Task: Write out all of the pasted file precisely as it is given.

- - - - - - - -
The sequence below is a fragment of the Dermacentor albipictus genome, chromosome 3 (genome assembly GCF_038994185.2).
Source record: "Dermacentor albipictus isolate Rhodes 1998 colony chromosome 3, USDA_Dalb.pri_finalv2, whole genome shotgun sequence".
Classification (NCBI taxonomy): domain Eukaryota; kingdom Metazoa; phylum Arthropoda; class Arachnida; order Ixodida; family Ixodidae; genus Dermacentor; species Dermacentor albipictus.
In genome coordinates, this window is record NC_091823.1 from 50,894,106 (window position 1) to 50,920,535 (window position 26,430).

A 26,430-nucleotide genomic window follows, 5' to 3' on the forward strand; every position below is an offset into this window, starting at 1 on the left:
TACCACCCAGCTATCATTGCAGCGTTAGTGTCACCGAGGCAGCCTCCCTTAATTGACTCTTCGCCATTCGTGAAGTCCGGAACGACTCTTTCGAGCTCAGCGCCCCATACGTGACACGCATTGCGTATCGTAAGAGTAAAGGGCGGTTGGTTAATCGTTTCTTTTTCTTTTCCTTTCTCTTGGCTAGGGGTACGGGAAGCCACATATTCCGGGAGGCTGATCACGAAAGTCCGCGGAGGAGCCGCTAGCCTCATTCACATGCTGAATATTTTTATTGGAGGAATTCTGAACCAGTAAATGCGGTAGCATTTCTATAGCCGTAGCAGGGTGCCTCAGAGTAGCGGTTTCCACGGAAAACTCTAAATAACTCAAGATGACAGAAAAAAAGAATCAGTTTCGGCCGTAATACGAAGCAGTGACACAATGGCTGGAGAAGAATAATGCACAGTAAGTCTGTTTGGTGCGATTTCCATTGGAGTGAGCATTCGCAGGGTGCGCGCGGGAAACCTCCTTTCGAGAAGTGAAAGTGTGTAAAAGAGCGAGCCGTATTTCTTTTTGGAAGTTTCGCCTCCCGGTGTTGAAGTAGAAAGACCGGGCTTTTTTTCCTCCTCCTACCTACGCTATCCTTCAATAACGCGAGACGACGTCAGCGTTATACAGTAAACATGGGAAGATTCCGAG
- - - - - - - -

The sequence below is a fragment of the Dermacentor albipictus genome, chromosome 3 (genome assembly GCF_038994185.2).
Source record: "Dermacentor albipictus isolate Rhodes 1998 colony chromosome 3, USDA_Dalb.pri_finalv2, whole genome shotgun sequence".
Classification (NCBI taxonomy): domain Eukaryota; kingdom Metazoa; phylum Arthropoda; class Arachnida; order Ixodida; family Ixodidae; genus Dermacentor; species Dermacentor albipictus.
In genome coordinates, this window is record NC_091823.1 from 50,894,106 (window position 1) to 50,920,535 (window position 26,430).

A 26,430-nucleotide genomic window follows, 5' to 3' on the forward strand; every position below is an offset into this window, starting at 1 on the left:
TACCACCCAGCTATCATTGCAGCGTTAGTGTCACCGAGGCAGCCTCCCTTAATTGACTCTTCGCCATTCGTGAAGTCCGGAACGACTCTTTCGAGCTCAGCGCCCCATACGTGACACGCATTGCGTATCGTAAGAGTAAAGGGCGGTTGGTTAATCGTTTCTTTTTCTTTTCCTTTCTCTTGGCTAGGGGTACGGGAAGCCACATATTCCGGGAGGCTGATCACGAAAGTCCGCGGAGGAGCCGCTAGCCTCATTCACATGCTGAATATTTTTATTGGAGGAATTCTGAACCAGTAAATGCGGTAGCATTTCTATAGCCGTAGCAGGGTGCCTCAGAGTAGCGGTTTCCACGGAAAACTCTAAATAACTCAAGATGACAGAAAAAAAGAATCAGTTTCGGCCGTAATACGAAGCAGTGACACAATGGCTGGAGAAGAATAATGCACAGTAAGTCTGTTTGGTGCGATTTCCATTGGAGTGAGCATTCGCAGGGTGCGCGCGGGAAACCTCCTTTCGAGAAGTGAAAGTGTGTAAAAGAGCGAGCCGTATTTCTTTTTGGAAGTTTCGCCTCCCGGTGTTGAAGTAGAAAGACCGGGCTTTTTTTCCTCCTCCTACCTACGCTATCCTTCAATAACGCGAGACGACGTCAGCGTTATACAGTAAACATGGGAAGATTCCGAG